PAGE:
How The Rocky Mountain News Put Video SEO Hair On My Chest

How The Rocky Mountain News Put Video SEO Hair On My Chest

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Some people are saying newspapers are dying, but one of them gave me my own “birth” into online video marketing and video search optimization. I speak of the Rocky Mountain News, the oldest newspaper in Colorado, which published its final edition on Friday, February 27, 2009. Almost exactly 3 years earlier to the date, their media coverage on myself set me on the path to doing my first documentary video project– an “excellent mistake” that got me to where I am today in online video marketing for the masses.


Back in February 2005, The Rocky Mountain News interviewed me about a controversial academic and political figure, Ward Churchill, who I had a history with back when I was a college cartoonist for the University of Hawaii newspaper.That interview garnered enough attention for radio stations to be doing interviews with me (and even Rush Limbaugh’s own show to talk about my interview). That prompted one American Indian Culture Preservationistto persuade me to do a documentary video on Ward Churchill, that also covered controversies with free speech, academic freedom, and American Indian identity politics. I even hired a consultant for the project, Tony Montana (yes, his stage name), director of the critically acclaimed documentary film “Overnight.”

After many months of research and field work, gathering a skeleton crew (and whatever videographer I could find on Craigslist in the city I happened to be following my elusive prey), I came back with over a hundred hours of footage. Some of my interviews were of particularly notable figures, like Alan Dershowitz and Noam Chomsky. I also got the last interview ever done with the late American Indian scholar, Vine Deloria.

Add a number of events and forums, interviews with academics and activists and all across the country, plus confronting Ward Churchill in a back-and-forth debate in an online newspaper (first Ward Churchill blocking me from attending his speaking engagements, Ward Churchill threatening to sue me.  I thought all of this would be unique enough footage and a compelling enough story to land me a film deal, right?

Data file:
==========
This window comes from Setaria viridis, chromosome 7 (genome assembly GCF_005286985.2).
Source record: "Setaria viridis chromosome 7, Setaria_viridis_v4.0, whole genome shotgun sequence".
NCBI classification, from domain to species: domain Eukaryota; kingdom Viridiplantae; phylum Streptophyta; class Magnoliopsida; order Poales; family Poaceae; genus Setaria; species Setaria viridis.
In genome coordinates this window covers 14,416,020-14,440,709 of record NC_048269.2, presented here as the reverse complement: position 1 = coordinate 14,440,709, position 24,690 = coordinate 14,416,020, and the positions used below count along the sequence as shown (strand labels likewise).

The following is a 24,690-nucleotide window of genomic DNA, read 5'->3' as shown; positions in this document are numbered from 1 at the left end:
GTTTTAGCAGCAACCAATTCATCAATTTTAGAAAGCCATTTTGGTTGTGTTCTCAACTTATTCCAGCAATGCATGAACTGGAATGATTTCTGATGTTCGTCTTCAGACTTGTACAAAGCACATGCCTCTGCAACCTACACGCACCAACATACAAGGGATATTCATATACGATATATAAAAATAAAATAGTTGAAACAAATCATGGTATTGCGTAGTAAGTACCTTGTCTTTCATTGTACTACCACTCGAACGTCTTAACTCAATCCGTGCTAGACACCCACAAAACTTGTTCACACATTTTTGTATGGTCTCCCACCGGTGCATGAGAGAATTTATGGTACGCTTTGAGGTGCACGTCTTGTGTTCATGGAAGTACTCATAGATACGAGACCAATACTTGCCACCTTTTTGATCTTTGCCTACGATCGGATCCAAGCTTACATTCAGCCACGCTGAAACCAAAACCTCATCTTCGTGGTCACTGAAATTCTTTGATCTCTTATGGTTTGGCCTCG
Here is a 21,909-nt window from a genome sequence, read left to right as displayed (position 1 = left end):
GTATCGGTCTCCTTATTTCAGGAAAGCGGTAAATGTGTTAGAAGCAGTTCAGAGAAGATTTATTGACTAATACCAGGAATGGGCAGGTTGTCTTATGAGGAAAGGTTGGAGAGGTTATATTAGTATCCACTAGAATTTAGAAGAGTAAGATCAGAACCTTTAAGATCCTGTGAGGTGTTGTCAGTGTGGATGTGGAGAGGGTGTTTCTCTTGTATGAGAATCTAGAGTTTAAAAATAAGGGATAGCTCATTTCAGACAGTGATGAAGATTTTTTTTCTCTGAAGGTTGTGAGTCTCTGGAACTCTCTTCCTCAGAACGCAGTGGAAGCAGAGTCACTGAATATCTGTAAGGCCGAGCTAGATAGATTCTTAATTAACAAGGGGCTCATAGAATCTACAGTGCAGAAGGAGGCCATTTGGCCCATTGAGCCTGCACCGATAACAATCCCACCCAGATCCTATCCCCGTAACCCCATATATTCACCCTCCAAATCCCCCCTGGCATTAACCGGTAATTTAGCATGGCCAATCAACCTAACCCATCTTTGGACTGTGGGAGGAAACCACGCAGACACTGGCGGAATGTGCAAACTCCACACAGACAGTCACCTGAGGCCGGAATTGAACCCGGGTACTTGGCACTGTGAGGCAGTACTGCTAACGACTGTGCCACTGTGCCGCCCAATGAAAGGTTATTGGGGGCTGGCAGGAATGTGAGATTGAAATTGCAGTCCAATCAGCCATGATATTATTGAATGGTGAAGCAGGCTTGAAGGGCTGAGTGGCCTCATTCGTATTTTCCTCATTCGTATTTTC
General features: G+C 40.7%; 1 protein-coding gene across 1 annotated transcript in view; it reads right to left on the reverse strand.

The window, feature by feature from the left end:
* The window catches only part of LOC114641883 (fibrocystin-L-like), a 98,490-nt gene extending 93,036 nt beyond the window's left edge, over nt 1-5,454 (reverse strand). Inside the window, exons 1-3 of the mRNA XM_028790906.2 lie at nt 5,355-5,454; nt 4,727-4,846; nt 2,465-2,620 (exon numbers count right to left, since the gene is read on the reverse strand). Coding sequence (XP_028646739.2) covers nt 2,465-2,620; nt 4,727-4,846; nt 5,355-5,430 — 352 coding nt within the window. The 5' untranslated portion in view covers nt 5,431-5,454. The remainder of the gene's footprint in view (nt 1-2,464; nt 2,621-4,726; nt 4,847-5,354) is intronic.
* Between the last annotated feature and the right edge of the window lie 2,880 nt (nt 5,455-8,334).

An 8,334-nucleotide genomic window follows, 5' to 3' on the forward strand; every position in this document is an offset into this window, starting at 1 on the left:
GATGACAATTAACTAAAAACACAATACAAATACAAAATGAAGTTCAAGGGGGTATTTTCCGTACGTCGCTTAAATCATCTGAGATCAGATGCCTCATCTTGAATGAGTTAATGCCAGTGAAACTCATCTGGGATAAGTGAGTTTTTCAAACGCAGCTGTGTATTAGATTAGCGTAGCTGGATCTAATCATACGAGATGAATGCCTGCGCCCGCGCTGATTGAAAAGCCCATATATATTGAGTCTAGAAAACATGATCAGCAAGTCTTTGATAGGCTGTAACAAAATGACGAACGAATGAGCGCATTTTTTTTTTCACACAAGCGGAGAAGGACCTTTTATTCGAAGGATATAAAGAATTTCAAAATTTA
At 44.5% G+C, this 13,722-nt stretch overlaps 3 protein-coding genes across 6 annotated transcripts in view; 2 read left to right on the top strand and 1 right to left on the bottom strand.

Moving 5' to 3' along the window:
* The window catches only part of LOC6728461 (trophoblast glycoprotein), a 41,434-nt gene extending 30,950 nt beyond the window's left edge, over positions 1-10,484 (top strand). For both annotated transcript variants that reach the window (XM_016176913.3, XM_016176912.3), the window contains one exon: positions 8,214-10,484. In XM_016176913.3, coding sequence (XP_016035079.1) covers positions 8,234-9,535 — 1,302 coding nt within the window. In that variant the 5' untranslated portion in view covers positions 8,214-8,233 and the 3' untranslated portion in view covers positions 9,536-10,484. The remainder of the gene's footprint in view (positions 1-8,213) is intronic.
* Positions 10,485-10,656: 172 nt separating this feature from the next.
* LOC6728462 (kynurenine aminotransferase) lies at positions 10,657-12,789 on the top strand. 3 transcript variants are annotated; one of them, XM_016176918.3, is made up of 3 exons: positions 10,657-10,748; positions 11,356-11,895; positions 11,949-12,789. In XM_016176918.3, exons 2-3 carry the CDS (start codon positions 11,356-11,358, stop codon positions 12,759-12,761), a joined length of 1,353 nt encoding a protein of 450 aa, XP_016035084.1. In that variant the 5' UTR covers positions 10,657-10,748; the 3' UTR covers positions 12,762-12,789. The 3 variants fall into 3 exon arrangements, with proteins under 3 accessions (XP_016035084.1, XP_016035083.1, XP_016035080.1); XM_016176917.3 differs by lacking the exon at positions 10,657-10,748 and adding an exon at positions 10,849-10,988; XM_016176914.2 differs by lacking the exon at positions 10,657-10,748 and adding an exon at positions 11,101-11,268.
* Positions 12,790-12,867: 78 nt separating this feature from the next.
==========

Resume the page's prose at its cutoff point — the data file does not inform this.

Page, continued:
Well, when it was time to show my film consultant all of my coverage, he reviewed everything and asked if he could just tell me bluntly what he thought. I said, sure. I remember his verdict to this day.

“Grant, I think you’re fucked.”

I was very surprised then, even though know I know exactly what he mean. A lot of my footage was poorly shot, and my audio in some spots sounded terrible. A good camera can’t make up for a person using it who doesn’t know what the hell they’re doing. No matter how great your ideas and your content in itself may be,  poor production can ruin everything. I made the mistake of thinking that it took a lot less knowledge and experience that I assumed, and that’s where I failed.

Of course, as a professional web designer and search optimization specialist, I should have thought things through better. How many times for many years before then did I have to tell clients not to be using consumer-grade desktop software (like Microsoft FrontPage) for building websites and expecting them to be search friendly? However, now I made the same mistake as they did; I expected that a tool would substitute for having a professional do the work for a job that required professionalism.

My mistake was particular costly financially, but I learned a tremendous amount from my mistakes – call them “excellent mistakes” – that I was able to apply when online video became accessible to a much larger consumer and business audience in the years to come. Now I could share everything that I had learned with my fellow online marketers about what mistakes to avoid with video production (based on my first-hand experience); and, I could share with both traditional and new media video producers on what they needed to know about the online marketing aspects, especially with what they needed to do to have their video perform well in the search engines and social media sites; plus making their content, skins, and publishing platforms as user-friendly as they needed to be for an online audience.

Now I didn’t get there right away, as you can see from my first video I put out even before I was a regular here at ReelSEO (done back in 2006). I’ve learned in this business that past failures can lead to not just new career opportunities, but major personal growth as well. (And not just “video SEO hair on your chest,” but that’s a nice start.)

And talk about a turn of events this week. The person who I did the documentary video on – Ward Churchill – yesterday spoke with Bill Ayers at my old alma matter, the University of Colorado at Boulder. Concidentally,  my video clips shows up in the top results of a Google search for them both, including the very top video on YouTube for a search on Ward Churchill himself. (Now how’s that for Video SEO hair on my chest?!)



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